Alice Hoffman is a wonderful storyteller who is able to get into the very depth of the reader's emotion.  There are several sub-stories in the novel as well that are connected to Rachel's story that emphasis the idea of the generation gap.  The author was spot-on with her portrayal of the complex relationships between parents and their children.  I was so hoping that Rachel would be more accepting of her own children considering what she went to in order to marry the man she loves, but these situations are not always as simple as they seem.  This is a historical novel, but many of the story's issues can still be scene in the world today.  We are not fully accepted by our parents (for one reason or another), but then we do not give this same acceptance to our children.  We want the very best for our children, but sometimes our idea of what is "best" is not what our children want or need. 

I felt like the middle dragged a bit, but other than that, I can not say enough good things about this wonderful book from an amazing author.  A very powerful and important novel and one that will stay with me for a very, very long time.

Tuesday, March 22, 2016

Our Favorite Easter Board Books of 2016

Isabelle and I - now almost 14 months old - have busy reading all sorts of Easter books together. Here is a list of some of our favorite Easter board books that we have read this year:

#7 Ollie's Easter Egg by Olivier Dunrea
Ollie's friends are all dying Easter eggs and he comes up with a plan on how to get them.  After going through a range of pre-school type feelings, Ollie comes up with a plan to have the best Easter egg hunt they've ever had.

#6 Easter Parade: Funny Faces by Roger Priddy
We loved reading this super simple and cute Easter book!  Isabelle spend almost an hour with her Grandma Carla entertained by the "googly-eyes" and eye holes.  Each page features a different Easter animals with big and bright illustrations.  Plus the sheep's name was "Belle" - to that's always a plus for us!

#5 Happy Easter Mouse! by Laura Joffe Numeroff
From the creator of the popular If You Give a Mouse a Cookie" series comes this wonderful board book in which Mouse tries to find out who is leaving the Easter eggs all over his house. Each page features different colored eggs and readers can help Mouse find and count the eggs.

#4 Llama Llama Easter Egg by Anna Dewdney
Just like the popular Llama Llama picture books, the board books by the same author introduce babies and toddlers to simple concepts with simple phrases and cute illustrations.  In this book, Llama Llama and his friend find all sorts of Easter treats to put in their baskets.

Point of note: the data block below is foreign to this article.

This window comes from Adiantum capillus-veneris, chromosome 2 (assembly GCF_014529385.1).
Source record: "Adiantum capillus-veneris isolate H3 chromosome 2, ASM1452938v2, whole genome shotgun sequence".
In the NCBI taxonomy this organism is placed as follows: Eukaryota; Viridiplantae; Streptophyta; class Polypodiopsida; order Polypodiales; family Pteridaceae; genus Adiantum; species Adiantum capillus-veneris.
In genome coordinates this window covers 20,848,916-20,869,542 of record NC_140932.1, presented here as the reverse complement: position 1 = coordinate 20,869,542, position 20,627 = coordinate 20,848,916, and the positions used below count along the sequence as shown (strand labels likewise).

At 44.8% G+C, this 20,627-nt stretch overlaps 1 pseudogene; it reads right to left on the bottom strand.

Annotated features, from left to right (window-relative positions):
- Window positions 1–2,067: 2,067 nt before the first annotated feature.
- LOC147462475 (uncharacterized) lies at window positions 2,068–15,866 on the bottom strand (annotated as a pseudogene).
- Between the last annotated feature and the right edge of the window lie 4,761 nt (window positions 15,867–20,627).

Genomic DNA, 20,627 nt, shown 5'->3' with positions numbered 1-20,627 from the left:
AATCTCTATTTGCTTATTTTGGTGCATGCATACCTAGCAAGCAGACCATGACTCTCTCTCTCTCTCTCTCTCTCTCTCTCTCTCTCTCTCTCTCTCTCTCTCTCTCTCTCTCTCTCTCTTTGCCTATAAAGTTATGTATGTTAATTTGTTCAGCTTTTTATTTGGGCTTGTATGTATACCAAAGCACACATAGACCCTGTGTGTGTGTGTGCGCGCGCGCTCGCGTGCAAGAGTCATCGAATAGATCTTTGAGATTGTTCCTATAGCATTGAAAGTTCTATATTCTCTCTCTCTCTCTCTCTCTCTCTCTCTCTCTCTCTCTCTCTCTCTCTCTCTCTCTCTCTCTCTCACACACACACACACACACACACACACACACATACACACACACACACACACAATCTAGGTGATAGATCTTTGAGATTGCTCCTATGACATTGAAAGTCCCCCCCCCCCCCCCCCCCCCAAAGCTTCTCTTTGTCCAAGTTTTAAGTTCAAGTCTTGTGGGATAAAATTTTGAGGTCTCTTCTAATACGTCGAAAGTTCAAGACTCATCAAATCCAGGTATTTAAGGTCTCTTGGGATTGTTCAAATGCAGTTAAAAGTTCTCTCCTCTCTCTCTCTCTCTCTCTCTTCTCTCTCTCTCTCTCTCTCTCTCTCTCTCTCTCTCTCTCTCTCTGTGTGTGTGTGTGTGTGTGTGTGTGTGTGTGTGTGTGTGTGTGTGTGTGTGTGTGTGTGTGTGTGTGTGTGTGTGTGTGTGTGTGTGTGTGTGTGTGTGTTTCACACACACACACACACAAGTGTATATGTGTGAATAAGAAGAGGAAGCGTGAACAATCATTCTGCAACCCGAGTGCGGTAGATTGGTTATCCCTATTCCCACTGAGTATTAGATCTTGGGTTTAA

#3 Duck & Goose Here Comes the Easter Bunny by Tad Hills
In this fun and colorful board book, Duck & Goose are in a search for the Easter bunny.  Filled with will lots of laughter and, of course, Easter eggs!

#2 Here Comes Easter! by Caroline Jayne Church
One of our favorite books to read this Easter!!  This is a super cute and simple story about a little girl going on an Easter egg hunt.  The pictures are bright and colorful and there is a "touch and feel" part on every page.  Little can have fun looking for the Easter eggs and counting them as well!

#1 Owen's Marshmallow Chick by Kevin Henkes
This book features Owen (from the Mouse books) as he opens his Easter basket and discovers all sorts of candy and a toy chick.  The story is cute and simple and the famous "fuzzy yellow blanket" also makes an appearance.  We are looking for forward to read the other four books in the series as well!

Let us know some of your favorites - we are always looking for suggestions!  Happy Easter!!!

Monday, March 21, 2016

How Do Dinosaurs Get Well Soon? by Jane Yolan

Isabelle hasn't been feeling well all week so we've been spending lots of time reading books, watching some of our favorite movies, and drinking lots and lots of juice!  Today we got our one of our favorite books by Jane Yolen, How Do Dinosaurs Get Well Soon?  Super cute book about teaching kiddos how to behave when they are sick - but mostly just a great book to enjoy reading together.  And Isabelle has since decided that she LOVES making dinosaurs noises, especially when we are suppose to be trying to fall asleep!

Sunday, March 20, 2016

March 22, 2016

All THREE of these highly-anticipated and well-reviewed books are all getting released on Tuesday, March 22:

Jane Steele by Lyndsay Faye
The Summer Before the War by Helen SimonSon
The Nest by Cynthia D'Aprix Sweeney

They are all currently sitting on my book cart at work - processed and ready to go out on the shelves early Tuesday morning.  Of course, I want to read all of them at the same time, but (realistically) I can only start with one.  Thoughts???

No Flying in the House by Betty Brock


This charming little book was written in 1970 by Betty Brock.  It tells the story of Annabel Tippens - who seems like an ordinary girl, except for her tiny talking dog Gloria who has looked after her since she was a baby.  But then Annabel meets a cat named Belinda and she learns that she may not be as ordinary as she thought.  In fact, she may be a fairy whose parents were vanished years ago to mysterious island.  And she may be able to fly!